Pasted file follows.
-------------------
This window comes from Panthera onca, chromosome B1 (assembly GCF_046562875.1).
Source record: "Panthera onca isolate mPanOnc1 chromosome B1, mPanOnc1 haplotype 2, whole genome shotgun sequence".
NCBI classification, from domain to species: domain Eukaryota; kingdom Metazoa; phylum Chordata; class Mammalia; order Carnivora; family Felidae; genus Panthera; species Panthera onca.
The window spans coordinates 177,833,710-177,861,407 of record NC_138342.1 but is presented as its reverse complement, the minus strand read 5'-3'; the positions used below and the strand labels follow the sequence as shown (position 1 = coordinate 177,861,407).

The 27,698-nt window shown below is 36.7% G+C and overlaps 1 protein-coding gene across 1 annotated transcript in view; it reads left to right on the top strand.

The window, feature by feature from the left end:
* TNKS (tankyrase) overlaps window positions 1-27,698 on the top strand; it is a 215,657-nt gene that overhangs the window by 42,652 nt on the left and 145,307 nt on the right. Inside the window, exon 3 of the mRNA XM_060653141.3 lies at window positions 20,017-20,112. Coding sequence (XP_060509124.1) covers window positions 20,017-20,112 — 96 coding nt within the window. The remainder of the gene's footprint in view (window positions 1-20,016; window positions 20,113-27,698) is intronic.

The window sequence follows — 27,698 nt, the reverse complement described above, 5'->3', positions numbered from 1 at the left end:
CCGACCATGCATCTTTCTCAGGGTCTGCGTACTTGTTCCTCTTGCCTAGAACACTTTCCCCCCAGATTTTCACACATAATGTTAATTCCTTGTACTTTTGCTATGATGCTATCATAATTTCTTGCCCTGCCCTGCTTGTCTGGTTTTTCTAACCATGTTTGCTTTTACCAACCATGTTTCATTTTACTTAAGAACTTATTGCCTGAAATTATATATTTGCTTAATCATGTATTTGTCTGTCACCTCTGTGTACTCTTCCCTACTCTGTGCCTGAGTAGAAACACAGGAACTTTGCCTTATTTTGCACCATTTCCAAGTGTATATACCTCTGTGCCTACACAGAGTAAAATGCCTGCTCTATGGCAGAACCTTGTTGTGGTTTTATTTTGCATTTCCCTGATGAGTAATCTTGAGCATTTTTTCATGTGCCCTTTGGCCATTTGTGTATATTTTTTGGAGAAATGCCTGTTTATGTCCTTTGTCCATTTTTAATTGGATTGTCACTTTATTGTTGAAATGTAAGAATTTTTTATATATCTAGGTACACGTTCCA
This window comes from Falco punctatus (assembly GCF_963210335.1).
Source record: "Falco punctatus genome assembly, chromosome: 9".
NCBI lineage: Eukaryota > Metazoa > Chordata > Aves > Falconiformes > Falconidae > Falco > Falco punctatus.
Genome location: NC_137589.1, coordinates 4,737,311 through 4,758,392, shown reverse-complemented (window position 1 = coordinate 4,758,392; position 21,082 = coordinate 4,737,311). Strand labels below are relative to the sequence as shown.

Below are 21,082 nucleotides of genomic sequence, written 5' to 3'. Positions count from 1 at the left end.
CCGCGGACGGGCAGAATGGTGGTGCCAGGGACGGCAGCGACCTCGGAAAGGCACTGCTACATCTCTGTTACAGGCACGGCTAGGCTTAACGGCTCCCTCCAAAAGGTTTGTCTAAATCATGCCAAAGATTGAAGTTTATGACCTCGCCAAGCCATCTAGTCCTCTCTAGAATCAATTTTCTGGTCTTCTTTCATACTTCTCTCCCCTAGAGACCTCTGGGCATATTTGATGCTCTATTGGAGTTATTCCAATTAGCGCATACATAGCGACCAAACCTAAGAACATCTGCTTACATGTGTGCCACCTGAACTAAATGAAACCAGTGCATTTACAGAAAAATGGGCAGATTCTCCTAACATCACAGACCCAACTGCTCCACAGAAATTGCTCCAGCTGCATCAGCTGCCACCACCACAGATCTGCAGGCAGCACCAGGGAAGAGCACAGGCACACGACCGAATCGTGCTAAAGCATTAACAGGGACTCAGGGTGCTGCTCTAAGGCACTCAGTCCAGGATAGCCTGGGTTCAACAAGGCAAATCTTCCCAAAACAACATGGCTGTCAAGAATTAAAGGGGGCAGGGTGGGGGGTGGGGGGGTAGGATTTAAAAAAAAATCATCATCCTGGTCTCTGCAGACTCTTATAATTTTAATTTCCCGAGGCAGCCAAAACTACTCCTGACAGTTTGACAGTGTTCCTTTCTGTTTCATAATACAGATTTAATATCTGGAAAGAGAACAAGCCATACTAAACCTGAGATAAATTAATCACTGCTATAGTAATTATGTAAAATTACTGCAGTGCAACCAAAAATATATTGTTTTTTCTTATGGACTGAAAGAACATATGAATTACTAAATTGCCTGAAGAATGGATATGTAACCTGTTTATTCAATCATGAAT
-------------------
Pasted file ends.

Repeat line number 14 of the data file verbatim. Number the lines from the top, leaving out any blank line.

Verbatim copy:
Below are 21,082 nucleotides of genomic sequence, written 5' to 3'. Positions count from 1 at the left end.